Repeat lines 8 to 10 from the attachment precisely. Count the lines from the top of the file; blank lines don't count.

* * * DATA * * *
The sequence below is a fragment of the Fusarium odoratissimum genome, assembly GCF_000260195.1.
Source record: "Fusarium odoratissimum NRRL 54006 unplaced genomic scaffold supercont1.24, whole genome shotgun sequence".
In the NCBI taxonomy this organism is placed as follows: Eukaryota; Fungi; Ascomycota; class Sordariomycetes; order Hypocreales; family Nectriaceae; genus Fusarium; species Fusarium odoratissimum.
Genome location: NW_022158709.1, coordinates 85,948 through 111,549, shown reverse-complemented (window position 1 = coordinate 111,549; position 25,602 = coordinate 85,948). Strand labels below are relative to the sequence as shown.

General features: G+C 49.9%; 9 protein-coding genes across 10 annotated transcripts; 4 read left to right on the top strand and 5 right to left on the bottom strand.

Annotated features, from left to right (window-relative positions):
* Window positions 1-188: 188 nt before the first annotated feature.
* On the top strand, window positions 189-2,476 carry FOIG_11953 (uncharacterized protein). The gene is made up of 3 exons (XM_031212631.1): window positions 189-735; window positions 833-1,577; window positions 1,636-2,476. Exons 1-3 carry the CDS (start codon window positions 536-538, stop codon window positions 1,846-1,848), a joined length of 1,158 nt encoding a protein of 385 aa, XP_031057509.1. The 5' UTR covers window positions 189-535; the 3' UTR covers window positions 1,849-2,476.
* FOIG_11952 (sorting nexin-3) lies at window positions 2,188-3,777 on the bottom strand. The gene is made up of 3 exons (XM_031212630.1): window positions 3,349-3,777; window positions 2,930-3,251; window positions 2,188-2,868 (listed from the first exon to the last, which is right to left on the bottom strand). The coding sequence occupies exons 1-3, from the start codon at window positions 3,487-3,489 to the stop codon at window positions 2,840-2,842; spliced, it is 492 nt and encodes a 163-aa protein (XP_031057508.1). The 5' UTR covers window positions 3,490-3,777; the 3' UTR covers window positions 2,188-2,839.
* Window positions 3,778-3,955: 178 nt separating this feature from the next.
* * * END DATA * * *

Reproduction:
* On the top strand, window positions 189-2,476 carry FOIG_11953 (uncharacterized protein). The gene is made up of 3 exons (XM_031212631.1): window positions 189-735; window positions 833-1,577; window positions 1,636-2,476. Exons 1-3 carry the CDS (start codon window positions 536-538, stop codon window positions 1,846-1,848), a joined length of 1,158 nt encoding a protein of 385 aa, XP_031057509.1. The 5' UTR covers window positions 189-535; the 3' UTR covers window positions 1,849-2,476.
* FOIG_11952 (sorting nexin-3) lies at window positions 2,188-3,777 on the bottom strand. The gene is made up of 3 exons (XM_031212630.1): window positions 3,349-3,777; window positions 2,930-3,251; window positions 2,188-2,868 (listed from the first exon to the last, which is right to left on the bottom strand). The coding sequence occupies exons 1-3, from the start codon at window positions 3,487-3,489 to the stop codon at window positions 2,840-2,842; spliced, it is 492 nt and encodes a 163-aa protein (XP_031057508.1). The 5' UTR covers window positions 3,490-3,777; the 3' UTR covers window positions 2,188-2,839.
* Window positions 3,778-3,955: 178 nt separating this feature from the next.